Deportations on the rise

The people of Pakistan are willing to travel almost anywhere in search of a job or a better life


Editorial September 06, 2017
PHOTO: FILE

The people of Pakistan are willing to travel almost anywhere in search of a job or a better life, and they get to a remarkable range of countries to do just that. Many of them succeed, and enrich themselves, their families and the nation courtesy of the remittances they send home. Yet not all of them do and a startling number are deported from their country-of-choice for a range of reasons. In response to a question, the interior ministry has placed before the Senate the details of over half a million Pakistanis that have been deported from 134 countries since 2012. Depending on sources there are 195 countries in the world today not including Taiwan, the Cook Islands and Niue. There are only another 61 countries that have yet to deport a Pakistani and it might be assumed that those absent in the list will eventually be covered.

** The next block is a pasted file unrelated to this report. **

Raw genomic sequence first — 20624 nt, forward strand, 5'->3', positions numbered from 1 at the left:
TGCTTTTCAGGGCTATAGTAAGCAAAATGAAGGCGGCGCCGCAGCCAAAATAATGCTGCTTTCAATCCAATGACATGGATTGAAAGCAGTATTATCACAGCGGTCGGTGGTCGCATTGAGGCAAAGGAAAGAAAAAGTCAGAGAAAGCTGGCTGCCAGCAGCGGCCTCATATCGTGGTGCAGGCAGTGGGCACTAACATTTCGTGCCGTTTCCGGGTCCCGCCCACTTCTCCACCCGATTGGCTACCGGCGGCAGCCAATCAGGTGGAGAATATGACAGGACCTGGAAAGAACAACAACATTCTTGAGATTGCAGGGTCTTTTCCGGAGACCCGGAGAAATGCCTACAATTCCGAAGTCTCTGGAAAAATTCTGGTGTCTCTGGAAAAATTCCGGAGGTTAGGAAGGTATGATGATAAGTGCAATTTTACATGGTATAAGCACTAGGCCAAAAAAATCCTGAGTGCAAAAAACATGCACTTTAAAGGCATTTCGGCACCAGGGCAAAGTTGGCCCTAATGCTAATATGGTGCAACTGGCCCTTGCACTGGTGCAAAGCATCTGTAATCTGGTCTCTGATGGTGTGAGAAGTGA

There are some rarely-visited spots that have tossed out Pakistanis for instance, and most of the population would be hard pressed to find them on a map were they asked. The reasons for deportation — and there are 115 reasons cited — include overstaying visas, lost passports, passport retained by Kafeel (visa sponsors or employers), illegal immigration, entry refused and a range of other illegal entries.

The numbers of deportations are rising. There were 116,185 in 2015, 111,084 in 2016, a small drop, and 87,165 in the first six months of 2017 indicating another potential record breaker. With Saudi Arabia topping the list of deporters with more than half of the total and the other states of the Peninsula in the tens of thousands the magnetic pull of destinations is clear enough. What was not answered in the Senate was just why so many people left their homeland. Lack of a job is the obvious answer but it is more than that. Their country of birth has failed to give them the opportunities and education that would counterbalance the urge to leave. Cracking that conundrum is a challenge for all our futures.

Published in The Express Tribune, September 6th, 2017.

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